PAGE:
Nowadays when I enter a bookstore, presumably Borders, I’m just terrified of what I might find there. That’s no way live, especially as a writer and otherwise artist, but nothing suits me anymore in a way that I find fulfilling. The book publishing industry has failed me, I feel. I fear being unfulfilled and that is why I hesitate to purchase books. Luckily, I escaped fairly unscathed during my most recent book trip.

During my most recent trip to the bookstore, a Borders in Downtown Decatur that was closing (lawd, help us all if Borders goes down even though they said they’re not. Borders is my preferred location for all things surrounding books, magazines, and Paperchase), I purchased several books and I’ll write my thoughts on some of them as I embarked on reading.

  • Vassalord, Volume 4 by Nanae Chrono

What I hate about a lot of the yaoi that I’ve read is the latent and overt misogyny that I’ve noticed is sometimes exhibited among men in the queer community. The presentation of Eva or Eve, better known as Rayfell, is particularly disturbing although I understand the biblical connections and implications. The story and the guys—Rayflo and Chris intrigue me and their story is very sweet when they’re attitudes towards women don’t smack of misogyny.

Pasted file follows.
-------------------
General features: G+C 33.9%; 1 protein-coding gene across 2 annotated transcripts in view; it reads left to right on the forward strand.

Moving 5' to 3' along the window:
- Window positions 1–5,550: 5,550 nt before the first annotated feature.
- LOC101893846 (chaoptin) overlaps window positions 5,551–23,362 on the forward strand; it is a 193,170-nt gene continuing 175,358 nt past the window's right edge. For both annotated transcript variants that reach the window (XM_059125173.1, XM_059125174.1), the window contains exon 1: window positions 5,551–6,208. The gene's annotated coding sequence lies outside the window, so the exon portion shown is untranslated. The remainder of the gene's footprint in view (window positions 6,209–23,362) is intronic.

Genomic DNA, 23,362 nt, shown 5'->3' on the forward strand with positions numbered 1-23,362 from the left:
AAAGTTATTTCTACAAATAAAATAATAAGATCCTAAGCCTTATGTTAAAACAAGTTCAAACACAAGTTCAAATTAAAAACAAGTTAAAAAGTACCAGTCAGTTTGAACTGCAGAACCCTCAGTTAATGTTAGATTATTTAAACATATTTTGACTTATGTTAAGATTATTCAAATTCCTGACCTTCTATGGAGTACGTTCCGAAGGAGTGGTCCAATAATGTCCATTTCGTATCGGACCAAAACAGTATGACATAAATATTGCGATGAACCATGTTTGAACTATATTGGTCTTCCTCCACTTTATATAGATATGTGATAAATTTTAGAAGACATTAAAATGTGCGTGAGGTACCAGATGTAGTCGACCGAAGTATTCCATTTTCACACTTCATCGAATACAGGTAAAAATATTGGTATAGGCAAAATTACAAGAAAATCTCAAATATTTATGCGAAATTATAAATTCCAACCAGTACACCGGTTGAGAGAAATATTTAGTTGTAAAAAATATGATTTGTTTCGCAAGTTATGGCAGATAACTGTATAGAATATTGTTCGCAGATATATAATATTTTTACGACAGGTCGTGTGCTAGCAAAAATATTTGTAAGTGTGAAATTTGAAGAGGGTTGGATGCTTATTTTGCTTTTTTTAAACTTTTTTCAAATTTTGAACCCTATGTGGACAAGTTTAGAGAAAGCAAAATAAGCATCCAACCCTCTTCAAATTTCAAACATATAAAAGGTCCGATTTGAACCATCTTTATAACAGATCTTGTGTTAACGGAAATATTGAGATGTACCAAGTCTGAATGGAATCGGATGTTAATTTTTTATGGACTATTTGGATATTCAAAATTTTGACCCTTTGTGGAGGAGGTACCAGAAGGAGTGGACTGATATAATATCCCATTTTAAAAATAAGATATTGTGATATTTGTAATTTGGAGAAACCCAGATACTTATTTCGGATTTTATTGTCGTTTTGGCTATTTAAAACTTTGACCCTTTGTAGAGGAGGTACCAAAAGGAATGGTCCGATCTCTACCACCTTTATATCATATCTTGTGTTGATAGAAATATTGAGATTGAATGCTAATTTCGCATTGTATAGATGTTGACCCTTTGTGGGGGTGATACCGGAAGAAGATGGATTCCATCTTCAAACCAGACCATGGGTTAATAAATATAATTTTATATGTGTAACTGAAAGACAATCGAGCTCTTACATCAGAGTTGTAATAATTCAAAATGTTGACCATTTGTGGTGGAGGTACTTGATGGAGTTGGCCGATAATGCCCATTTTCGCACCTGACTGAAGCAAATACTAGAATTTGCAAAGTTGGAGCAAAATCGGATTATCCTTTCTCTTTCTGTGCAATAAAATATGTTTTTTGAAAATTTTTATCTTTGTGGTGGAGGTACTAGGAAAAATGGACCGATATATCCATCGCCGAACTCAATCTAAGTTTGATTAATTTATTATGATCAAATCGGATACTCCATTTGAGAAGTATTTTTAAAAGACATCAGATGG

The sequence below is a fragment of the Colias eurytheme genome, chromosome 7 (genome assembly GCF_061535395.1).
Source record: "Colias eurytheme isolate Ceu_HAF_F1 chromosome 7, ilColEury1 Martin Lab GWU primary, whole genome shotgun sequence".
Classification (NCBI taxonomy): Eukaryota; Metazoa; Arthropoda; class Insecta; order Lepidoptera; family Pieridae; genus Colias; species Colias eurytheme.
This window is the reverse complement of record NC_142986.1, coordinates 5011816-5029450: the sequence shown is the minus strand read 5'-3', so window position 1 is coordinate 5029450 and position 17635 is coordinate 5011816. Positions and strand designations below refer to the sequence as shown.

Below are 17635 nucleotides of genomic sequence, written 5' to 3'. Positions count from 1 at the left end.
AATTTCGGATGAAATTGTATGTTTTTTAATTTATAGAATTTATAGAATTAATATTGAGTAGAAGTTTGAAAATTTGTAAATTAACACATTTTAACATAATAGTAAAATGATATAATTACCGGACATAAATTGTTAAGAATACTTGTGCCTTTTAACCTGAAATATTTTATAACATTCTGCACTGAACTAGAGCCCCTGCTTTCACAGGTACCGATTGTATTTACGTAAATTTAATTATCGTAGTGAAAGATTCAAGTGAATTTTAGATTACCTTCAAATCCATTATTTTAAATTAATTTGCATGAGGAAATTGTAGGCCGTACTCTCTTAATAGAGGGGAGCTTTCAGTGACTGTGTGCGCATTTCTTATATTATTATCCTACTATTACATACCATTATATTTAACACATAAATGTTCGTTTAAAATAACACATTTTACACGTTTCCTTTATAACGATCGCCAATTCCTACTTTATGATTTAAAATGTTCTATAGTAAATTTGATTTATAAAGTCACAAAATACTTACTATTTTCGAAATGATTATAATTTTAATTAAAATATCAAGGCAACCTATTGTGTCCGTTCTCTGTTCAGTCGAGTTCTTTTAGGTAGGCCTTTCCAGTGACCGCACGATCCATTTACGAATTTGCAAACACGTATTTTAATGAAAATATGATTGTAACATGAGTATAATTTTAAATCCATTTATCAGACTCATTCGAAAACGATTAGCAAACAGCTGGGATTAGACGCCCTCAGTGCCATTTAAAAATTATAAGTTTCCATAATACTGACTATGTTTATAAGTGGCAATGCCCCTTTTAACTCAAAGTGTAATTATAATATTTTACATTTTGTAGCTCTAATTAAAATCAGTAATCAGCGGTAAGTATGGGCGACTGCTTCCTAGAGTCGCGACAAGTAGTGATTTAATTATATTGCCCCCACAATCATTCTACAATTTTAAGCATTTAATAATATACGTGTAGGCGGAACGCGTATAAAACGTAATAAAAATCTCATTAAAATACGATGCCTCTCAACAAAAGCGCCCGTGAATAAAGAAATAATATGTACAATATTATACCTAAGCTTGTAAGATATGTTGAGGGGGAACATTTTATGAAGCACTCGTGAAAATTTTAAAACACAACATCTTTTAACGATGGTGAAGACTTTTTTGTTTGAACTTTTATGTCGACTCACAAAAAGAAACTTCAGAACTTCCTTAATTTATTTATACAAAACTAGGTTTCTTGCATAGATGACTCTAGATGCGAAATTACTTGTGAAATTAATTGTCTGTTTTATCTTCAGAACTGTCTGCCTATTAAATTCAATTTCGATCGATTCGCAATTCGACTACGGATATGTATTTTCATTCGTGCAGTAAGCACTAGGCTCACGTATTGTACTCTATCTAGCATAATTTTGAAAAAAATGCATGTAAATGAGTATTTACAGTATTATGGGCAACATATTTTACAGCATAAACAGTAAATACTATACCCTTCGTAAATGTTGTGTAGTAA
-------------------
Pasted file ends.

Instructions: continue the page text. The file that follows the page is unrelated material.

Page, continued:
• Never After by Laurell K. Hamilton, Yasmine Galenorn, Majorie M. Liu, Sharon Shinn

I don’t want to judge these writers solely by what I read in this book but here’s what I think: I actually had to go dig this book out of the box of stuff I’m giving away to the Salvation Army. I’m sick of this 1-2-3, A-B-C white-princess-heroine bullshit. It’s just not my cup of tea these days. I read Laurell K. Hamilton’s “Can He Bake a Cherry Pie?” contribution in the anthology and I liked what she was trying to do with the story and paused over her skill, but all-in-all I wasn’t in the mood for the heroines in the book, no matter how unconventionally contrived they were.

  • Finder: Finder in the Target, Volume 1 by Amano Yamane
  • The Book of Murray: The Life, Teachings, and Kvetching of the Lost Prophet by David M. Bader

Loved it! Laugh out loud hilarious for me. I love this biblical parody. I haven’t experienced anything this funny concerning the Bible
since, like History of the World (film).

  • She’s On Top: Erotic Stories of Female Dominance and Male Submission ed. Rachel Kramer Bussel

The story I enjoyed the most so far (admittedly I’m not done reading yet and have been skipping around) is Room 2201 by N.T. Morely. Something about that got me going, I’ll tell you. I’ll finish reading this and add more comments later. I guess I haven’t finished reading yet because I want the getting to stay good.

Reading on,

Ms. Queenly